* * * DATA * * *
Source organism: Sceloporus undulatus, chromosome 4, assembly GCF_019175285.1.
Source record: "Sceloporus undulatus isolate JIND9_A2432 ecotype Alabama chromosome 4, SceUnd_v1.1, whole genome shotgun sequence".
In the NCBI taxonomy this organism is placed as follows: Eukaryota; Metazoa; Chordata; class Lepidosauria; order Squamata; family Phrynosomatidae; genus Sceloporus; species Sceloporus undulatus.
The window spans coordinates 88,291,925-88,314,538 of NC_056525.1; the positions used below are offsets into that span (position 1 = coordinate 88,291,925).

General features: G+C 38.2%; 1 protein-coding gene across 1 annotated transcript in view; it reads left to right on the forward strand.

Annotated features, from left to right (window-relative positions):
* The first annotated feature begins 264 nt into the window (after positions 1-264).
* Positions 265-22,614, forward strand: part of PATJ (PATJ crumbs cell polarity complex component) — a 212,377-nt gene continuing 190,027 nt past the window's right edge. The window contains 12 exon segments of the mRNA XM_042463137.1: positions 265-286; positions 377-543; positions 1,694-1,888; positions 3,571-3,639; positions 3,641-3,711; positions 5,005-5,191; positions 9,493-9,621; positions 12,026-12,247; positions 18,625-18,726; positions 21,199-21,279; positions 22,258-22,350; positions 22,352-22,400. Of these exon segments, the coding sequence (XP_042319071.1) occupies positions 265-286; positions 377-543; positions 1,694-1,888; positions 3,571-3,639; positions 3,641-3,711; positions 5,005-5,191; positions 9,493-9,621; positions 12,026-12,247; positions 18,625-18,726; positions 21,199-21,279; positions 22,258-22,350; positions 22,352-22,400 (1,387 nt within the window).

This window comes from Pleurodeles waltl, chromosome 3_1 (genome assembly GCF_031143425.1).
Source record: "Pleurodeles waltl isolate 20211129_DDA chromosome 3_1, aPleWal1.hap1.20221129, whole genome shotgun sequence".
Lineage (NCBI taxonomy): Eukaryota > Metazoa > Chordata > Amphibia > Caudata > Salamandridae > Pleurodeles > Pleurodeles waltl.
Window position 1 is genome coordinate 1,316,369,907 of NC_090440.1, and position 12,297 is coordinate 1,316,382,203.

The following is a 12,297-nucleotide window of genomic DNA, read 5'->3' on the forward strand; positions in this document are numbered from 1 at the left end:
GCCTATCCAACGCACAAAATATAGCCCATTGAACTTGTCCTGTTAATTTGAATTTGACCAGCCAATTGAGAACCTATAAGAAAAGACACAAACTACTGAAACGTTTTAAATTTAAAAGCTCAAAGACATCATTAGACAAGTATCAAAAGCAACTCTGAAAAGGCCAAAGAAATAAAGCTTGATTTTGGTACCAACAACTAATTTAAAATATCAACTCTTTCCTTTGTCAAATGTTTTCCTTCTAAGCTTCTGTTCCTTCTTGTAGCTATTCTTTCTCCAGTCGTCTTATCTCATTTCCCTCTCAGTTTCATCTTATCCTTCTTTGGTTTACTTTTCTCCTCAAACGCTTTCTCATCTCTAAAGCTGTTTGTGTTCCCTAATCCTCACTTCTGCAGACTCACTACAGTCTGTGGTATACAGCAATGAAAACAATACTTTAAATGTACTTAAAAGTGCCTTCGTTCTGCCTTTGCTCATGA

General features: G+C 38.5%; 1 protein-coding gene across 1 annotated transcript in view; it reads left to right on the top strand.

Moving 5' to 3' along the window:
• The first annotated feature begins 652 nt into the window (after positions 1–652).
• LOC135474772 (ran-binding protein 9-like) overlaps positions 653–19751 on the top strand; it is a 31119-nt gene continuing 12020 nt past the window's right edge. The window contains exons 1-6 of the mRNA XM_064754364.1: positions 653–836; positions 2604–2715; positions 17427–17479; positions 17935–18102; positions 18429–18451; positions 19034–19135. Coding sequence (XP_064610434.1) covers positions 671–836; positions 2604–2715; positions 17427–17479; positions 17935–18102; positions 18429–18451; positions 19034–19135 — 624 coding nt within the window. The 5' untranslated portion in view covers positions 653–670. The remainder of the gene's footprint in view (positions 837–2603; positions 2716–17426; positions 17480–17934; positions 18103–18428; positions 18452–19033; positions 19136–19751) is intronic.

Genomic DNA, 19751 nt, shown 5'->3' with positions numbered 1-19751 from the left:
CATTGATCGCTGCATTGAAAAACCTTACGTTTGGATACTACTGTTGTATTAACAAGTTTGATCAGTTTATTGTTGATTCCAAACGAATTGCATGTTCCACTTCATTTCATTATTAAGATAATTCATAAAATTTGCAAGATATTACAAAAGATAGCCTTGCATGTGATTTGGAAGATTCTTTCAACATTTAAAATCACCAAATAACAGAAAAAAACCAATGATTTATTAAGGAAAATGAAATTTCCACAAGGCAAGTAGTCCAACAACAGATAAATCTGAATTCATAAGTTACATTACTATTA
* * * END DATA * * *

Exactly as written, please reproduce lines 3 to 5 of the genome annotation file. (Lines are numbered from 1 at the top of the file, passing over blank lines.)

In the NCBI taxonomy this organism is placed as follows: Eukaryota; Metazoa; Chordata; class Lepidosauria; order Squamata; family Phrynosomatidae; genus Sceloporus; species Sceloporus undulatus.
The window spans coordinates 88,291,925-88,314,538 of NC_056525.1; the positions used below are offsets into that span (position 1 = coordinate 88,291,925).

General features: G+C 38.2%; 1 protein-coding gene across 1 annotated transcript in view; it reads left to right on the forward strand.